• A Liberal preselection vote on Saturday to choose Michael Keenan’s successor in the Perth northern suburbs seat of Stirling was won by Vince Connelly, risk management adviser at Woodside and former army officer. This was despite the wish of local party heavyweights Mathias Cormann and Peter Collier, along with Keenan himself, for the seat to go to a woman – specifically Joanne Quinn, legal counsel at Edith Cowan University. Quinn was in fact knocked out in the early rounds, together with Georgina Fraser, business development manager with a subsidiary of Kleenheat Gas, and Taryn Houghton, manager with a mental health support not-for-profit. Connelly prevailed in the final round over Michelle Sutherland, high school teacher, Bayswater councillor and wife of former state MP Michael Sutherland. His win out of an otherwise all-female field of five excited much commentary about the Liberal Party’s deficiencies in preselecting women, including my own analysis in Crikey on Monday.

• Sighs of relief could be heard from the Liberal hierarchy the following day when the preselection to replace Kelly O’Dwyer in Higgins was won by Katie Allen, paediatrician and unsuccessful candidate for Prahran at the state election in November. Allen prevailed in the final round with 158 votes to 116 for a male rival, Greg Hannan, former state party vice-president and factional moderate who ran against Michael Kroger for the presidency. Excluded after the penultimate round was Zoe McKenzie, “a non-executive director of the NBN board and former chief of staff to Abbott/Turnbull government trade minister Andrew Robb”.

BludgerTrack: 53.8-46.2 to Labor

A lurch back to Labor in the BludgerTrack poll aggregate, plus further polling tidbits and preselection news aplenty.

The addition of this week’s Newspoll and Essential Research polls have ended a period of improvement for the Coalition in BludgerTrack, which records a solid shift to Labor this week. Labor’s two-party lead is now 53.8-46.2, out from 53.1-46.9 last week, and they have made two gains on the seat projection, one in New South Wales and one in Queensland. Despite that, the Newspoll leadership numbers have resulted in an improvement in Scott Morrison’s reading on the net approval trend. Full results are available through the link below – if you can’t get the state breakdown tabs to work, try doing a hard refresh.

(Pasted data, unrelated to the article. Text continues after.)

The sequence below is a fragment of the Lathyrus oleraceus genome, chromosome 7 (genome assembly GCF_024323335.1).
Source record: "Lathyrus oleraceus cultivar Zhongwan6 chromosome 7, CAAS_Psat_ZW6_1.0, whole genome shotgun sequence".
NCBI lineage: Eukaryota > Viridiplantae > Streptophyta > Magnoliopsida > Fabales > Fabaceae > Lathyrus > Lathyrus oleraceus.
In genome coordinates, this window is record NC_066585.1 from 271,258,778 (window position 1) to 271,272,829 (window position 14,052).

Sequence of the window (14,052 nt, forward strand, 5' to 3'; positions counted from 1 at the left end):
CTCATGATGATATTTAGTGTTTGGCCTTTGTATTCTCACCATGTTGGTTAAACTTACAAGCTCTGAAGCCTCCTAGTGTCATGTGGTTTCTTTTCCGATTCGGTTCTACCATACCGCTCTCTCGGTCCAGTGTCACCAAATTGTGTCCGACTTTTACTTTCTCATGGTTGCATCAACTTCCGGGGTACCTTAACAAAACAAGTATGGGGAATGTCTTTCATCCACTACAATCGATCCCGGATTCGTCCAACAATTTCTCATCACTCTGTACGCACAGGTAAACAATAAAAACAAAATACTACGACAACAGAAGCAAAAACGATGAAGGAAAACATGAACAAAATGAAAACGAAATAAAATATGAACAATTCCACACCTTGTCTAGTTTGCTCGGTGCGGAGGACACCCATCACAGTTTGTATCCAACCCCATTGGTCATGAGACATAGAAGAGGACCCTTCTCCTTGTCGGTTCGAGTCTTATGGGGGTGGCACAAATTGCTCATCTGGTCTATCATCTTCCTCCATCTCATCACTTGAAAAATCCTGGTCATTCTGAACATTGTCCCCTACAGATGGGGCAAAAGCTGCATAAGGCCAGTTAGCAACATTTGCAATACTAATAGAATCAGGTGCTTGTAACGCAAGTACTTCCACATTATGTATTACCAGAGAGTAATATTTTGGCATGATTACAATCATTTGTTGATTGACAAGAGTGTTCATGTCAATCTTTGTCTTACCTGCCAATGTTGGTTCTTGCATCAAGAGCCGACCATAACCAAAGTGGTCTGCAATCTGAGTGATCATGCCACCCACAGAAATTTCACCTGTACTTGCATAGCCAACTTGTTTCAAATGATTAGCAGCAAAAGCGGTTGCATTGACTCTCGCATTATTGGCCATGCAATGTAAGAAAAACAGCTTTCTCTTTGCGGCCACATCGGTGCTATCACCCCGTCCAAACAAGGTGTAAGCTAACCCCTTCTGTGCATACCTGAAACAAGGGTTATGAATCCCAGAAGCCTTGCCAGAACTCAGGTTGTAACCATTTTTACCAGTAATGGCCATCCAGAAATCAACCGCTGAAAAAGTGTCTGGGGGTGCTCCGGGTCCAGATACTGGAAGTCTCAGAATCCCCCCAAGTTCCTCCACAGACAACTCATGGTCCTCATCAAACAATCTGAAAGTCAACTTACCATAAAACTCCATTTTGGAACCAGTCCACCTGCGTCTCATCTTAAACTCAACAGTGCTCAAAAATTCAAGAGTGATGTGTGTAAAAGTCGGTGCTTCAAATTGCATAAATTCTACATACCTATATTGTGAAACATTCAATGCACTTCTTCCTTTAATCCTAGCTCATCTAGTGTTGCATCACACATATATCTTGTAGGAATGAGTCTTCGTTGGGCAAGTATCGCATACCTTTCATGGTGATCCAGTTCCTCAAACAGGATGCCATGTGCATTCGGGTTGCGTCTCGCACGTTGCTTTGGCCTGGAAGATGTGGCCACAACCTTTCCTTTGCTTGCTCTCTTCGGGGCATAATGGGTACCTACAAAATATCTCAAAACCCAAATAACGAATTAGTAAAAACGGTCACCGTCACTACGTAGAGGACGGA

National polling news:

• A poll result from Roy Morgan circulated earlier this week, although there’s no mention of it on the company’s website. The primary votes are Labor 36%, Coalition 34.5% and Greens 12.5%, which pans out to a Labor lead of 54-46 using past preference flows (thanks Steve777). Morgan continues to conduct weekly face-to-face polling, but the results are only made public when Gary Morgan has a point to make – which on this occasion is that Clive Palmer’s United Australia Party is on all of 1%. One Nation doesn’t do great in the poll either, recording 3%. The poll was conducted over two weekends from a sample of 1673.

• The Australian had supplementary questions from this week’s Newspoll on Tuesday, which had Scott Morrison favoured over Bill Shorten by 48-33 on the question of best leader handle the economy – little different from his 50-32 lead in October, or the size of the lead consistently held by Malcolm Turnbull. It also found 33% saying the government should prioritise funding of services, compared with 27% for cutting personal income tax and 30% for paying down debt.

• The Australian also confused me by publishing, together with the Newspoll voting intention numbers on Monday, results on franking credits and “reducing tax breaks for investors” – derived not from last weekend’s poll, but earlier surveys in December and November (UPDATE: Silly me – the next column along is the total from the latest poll). The former found 48% opposed to Labor’s franking credits policy and 30% in support, compared with 50% and 33% when it was first floated in March (UPDATE: So the latest poll actually has support back up five to 35% and opposition down two to 38%). Respondents were instructed that the policy was “expected to raise $5.5 billion a year from around 900,000 Australians that receive income from investments in shares”, which I tend to think is friendlier to Labor than a question that made no effort to explain the policy would have been. The tax breaks produced a stronger result for Labor, with 47% in favour and 33% opposed, although this was down on 54% and 28% in April (UPDATE: Make that even better results for Labor – support up four to 51%, opposition down one to 32%).

With due recognition of Kevin Bonham’s campaign against sketchy reports of seat polling, let the record note the following: